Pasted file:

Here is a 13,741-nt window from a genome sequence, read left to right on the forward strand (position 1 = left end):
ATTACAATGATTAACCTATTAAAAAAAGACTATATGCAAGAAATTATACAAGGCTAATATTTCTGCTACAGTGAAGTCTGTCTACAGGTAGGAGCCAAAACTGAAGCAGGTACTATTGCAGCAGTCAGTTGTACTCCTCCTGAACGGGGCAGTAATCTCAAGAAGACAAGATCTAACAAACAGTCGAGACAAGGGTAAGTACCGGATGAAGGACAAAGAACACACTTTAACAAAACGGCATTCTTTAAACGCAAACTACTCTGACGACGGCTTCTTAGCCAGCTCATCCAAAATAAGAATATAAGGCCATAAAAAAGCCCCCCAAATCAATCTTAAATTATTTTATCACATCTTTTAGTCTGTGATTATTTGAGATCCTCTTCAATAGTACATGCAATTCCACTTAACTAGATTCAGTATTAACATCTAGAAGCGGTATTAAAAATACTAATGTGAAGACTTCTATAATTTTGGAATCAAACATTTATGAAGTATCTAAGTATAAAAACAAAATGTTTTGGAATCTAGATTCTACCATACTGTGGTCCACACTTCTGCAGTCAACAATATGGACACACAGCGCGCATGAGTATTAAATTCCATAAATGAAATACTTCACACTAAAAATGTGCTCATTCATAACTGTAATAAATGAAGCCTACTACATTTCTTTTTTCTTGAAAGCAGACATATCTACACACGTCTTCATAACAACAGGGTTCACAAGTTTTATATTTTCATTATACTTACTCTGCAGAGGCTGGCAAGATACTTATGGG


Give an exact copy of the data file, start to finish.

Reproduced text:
Here is a 13,741-nt window from a genome sequence, read left to right on the forward strand (position 1 = left end):
ATTACAATGATTAACCTATTAAAAAAAGACTATATGCAAGAAATTATACAAGGCTAATATTTCTGCTACAGTGAAGTCTGTCTACAGGTAGGAGCCAAAACTGAAGCAGGTACTATTGCAGCAGTCAGTTGTACTCCTCCTGAACGGGGCAGTAATCTCAAGAAGACAAGATCTAACAAACAGTCGAGACAAGGGTAAGTACCGGATGAAGGACAAAGAACACACTTTAACAAAACGGCATTCTTTAAACGCAAACTACTCTGACGACGGCTTCTTAGCCAGCTCATCCAAAATAAGAATATAAGGCCATAAAAAAGCCCCCCAAATCAATCTTAAATTATTTTATCACATCTTTTAGTCTGTGATTATTTGAGATCCTCTTCAATAGTACATGCAATTCCACTTAACTAGATTCAGTATTAACATCTAGAAGCGGTATTAAAAATACTAATGTGAAGACTTCTATAATTTTGGAATCAAACATTTATGAAGTATCTAAGTATAAAAACAAAATGTTTTGGAATCTAGATTCTACCATACTGTGGTCCACACTTCTGCAGTCAACAATATGGACACACAGCGCGCATGAGTATTAAATTCCATAAATGAAATACTTCACACTAAAAATGTGCTCATTCATAACTGTAATAAATGAAGCCTACTACATTTCTTTTTTCTTGAAAGCAGACATATCTACACACGTCTTCATAACAACAGGGTTCACAAGTTTTATATTTTCATTATACTTACTCTGCAGAGGCTGGCAAGATACTTATGGG